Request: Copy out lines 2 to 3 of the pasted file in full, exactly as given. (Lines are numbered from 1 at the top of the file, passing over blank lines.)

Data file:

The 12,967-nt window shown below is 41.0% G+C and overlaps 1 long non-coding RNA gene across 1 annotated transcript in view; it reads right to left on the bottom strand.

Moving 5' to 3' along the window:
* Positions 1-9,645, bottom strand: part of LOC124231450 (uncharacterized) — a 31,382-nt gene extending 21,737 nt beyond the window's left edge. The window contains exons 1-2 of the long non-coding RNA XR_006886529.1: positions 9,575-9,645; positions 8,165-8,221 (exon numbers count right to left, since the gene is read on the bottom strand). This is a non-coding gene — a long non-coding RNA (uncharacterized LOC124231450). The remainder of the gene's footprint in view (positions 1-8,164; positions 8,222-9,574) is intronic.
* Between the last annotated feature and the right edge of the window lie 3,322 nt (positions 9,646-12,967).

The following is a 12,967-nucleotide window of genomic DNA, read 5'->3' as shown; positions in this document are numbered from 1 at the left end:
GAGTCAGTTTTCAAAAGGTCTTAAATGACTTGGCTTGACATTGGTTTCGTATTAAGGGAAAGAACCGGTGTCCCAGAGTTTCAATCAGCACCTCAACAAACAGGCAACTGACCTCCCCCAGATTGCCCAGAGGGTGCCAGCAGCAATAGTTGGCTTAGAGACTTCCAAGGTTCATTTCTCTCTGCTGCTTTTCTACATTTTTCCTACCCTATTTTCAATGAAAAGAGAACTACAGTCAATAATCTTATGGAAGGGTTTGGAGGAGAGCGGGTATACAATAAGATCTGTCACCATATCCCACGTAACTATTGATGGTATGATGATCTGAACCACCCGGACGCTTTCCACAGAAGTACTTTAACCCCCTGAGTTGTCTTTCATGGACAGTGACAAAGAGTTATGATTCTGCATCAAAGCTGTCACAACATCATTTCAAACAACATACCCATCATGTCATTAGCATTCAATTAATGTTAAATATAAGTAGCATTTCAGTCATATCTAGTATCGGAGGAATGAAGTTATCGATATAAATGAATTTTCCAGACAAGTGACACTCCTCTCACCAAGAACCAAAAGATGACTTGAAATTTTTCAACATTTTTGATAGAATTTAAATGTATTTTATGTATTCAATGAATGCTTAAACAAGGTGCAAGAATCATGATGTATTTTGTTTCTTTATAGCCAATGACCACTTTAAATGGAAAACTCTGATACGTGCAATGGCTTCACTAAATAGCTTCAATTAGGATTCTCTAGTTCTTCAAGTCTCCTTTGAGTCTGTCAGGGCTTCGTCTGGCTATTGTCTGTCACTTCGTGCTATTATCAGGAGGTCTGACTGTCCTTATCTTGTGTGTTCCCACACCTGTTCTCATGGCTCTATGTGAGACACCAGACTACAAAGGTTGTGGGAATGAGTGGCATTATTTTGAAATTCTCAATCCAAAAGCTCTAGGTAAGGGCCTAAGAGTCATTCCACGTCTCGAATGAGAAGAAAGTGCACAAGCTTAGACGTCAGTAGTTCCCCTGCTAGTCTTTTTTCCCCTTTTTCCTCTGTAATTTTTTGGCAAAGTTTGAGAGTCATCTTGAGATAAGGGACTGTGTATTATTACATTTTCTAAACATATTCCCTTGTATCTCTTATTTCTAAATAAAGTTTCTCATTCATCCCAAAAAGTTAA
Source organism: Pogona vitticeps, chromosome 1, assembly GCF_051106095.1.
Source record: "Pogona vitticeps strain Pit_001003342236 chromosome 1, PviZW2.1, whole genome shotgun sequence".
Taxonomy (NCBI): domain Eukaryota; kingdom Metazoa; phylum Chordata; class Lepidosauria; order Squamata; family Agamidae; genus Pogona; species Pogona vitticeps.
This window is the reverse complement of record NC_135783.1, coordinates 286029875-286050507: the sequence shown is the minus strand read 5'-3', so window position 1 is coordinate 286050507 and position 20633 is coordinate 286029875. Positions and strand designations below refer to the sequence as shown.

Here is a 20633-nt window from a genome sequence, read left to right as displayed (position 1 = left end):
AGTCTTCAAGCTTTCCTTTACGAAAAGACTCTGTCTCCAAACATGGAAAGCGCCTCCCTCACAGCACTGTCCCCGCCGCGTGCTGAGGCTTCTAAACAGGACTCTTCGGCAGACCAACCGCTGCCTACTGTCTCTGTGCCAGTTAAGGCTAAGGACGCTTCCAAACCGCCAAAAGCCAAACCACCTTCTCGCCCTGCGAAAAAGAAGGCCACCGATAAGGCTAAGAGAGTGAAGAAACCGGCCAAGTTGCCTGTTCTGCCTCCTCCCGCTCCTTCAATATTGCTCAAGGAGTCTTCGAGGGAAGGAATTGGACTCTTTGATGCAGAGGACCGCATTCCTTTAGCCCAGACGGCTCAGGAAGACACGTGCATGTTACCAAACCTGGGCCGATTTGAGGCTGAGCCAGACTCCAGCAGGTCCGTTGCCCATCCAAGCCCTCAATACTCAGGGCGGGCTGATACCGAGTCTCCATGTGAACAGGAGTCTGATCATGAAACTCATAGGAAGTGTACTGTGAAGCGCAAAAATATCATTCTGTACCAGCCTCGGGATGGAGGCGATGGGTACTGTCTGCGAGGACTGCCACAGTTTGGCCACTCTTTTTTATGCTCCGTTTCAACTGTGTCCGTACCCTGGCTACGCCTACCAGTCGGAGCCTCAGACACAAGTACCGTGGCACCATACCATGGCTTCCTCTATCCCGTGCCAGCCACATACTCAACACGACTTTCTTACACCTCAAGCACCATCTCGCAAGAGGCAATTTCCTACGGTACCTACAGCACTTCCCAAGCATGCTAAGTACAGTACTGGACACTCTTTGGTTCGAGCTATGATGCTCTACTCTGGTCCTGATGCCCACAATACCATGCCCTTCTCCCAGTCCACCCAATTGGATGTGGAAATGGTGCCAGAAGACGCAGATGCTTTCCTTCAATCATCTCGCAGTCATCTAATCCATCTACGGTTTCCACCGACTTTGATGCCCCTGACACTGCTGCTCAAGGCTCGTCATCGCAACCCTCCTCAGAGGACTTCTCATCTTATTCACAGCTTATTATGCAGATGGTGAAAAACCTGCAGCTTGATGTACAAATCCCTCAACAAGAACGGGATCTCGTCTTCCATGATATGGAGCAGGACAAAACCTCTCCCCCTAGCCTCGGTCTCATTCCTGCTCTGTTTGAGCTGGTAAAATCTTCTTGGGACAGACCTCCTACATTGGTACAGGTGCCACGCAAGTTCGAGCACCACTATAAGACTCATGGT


Moving 5' to 3' along the window:
* Positions 1-9,645, bottom strand: part of LOC124231450 (uncharacterized) — a 31,382-nt gene extending 21,737 nt beyond the window's left edge. The window contains exons 1-2 of the long non-coding RNA XR_006886529.1: positions 9,575-9,645; positions 8,165-8,221 (exon numbers count right to left, since the gene is read on the bottom strand). This is a non-coding gene — a long non-coding RNA (uncharacterized LOC124231450). The remainder of the gene's footprint in view (positions 1-8,164; positions 8,222-9,574) is intronic.